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they have the crucial advantage of personal pensions, in that every individual accumulates his or her carefully defined pot of money. The Department of Social Security's research reveals clear evidence that many employers have been worried about advising on pension matters and encouraging group personal pensions because they were afraid of breaching the terms of the Financial Services Act 1986. Many of the Opposition's criticisms of that Act are misconceived. The problem is not simply that some financial advisers have not followed its terms, but that it created a monopoly by saying that only certain categories of people could give financial advice, excluding others who may in the past have been happy to do so. Employers felt that, unless they were prepared to go through the cumbersome procedure of registering under the Financial Services Act, they could tell their employees nothing about pension provision.

The speech by my right hon. Friend the Secretary of State at the beginning of this debate made it clear that employers can give advice to their employees. If employers feel able to give that advice, and if they work with their employees in developing group personal pension schemes, personal pensions will not just be widely taken up in future, but will also deepen. Thus we shall fulfil the Conservative vision of people accumulating their own pot of savings, through their efforts and assisted by their employers, to ensure that they have a high standard of living in their retirement.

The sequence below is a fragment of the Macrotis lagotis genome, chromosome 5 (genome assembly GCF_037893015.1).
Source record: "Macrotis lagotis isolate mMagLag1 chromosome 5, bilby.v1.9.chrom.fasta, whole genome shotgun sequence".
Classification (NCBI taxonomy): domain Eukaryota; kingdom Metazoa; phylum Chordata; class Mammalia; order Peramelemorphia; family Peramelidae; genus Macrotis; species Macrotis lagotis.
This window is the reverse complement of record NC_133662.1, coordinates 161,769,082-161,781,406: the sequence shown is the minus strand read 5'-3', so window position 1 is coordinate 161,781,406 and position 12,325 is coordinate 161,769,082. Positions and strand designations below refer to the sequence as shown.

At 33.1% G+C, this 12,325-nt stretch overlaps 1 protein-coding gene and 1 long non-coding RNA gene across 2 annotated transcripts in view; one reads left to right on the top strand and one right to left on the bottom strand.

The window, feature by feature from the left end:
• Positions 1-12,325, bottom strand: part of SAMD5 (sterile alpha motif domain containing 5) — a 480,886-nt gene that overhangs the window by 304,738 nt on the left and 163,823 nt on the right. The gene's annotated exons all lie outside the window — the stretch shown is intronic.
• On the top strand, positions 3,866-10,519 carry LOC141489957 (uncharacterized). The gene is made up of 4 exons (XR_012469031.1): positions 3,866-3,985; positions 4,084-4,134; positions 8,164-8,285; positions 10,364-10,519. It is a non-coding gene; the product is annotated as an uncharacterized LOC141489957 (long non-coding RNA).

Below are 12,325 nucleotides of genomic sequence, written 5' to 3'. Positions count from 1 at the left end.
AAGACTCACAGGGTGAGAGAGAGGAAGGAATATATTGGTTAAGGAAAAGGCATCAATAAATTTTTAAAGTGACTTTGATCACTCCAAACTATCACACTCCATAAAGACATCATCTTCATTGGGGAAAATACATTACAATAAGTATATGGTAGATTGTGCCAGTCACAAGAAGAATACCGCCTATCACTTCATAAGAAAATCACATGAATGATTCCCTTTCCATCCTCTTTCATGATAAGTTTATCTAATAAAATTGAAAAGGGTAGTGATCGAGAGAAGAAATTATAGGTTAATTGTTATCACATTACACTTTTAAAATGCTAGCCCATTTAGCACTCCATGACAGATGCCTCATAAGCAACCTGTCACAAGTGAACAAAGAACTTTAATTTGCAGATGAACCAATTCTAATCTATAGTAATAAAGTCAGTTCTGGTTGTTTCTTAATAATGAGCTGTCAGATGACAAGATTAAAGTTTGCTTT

7.49 pm

Mr. Mike O'Brien (Warwickshire, North) : The financial services industry is a large industry. It employs about 2.5 million people and is a crucial part of our economy ; some 18 per cent. of our GDP may well be linked to the financial services industry. Most of those who work in it are decent, honest and truthful in their personal lives. That has to be said at the start of a speech which will contain a number of criticisms.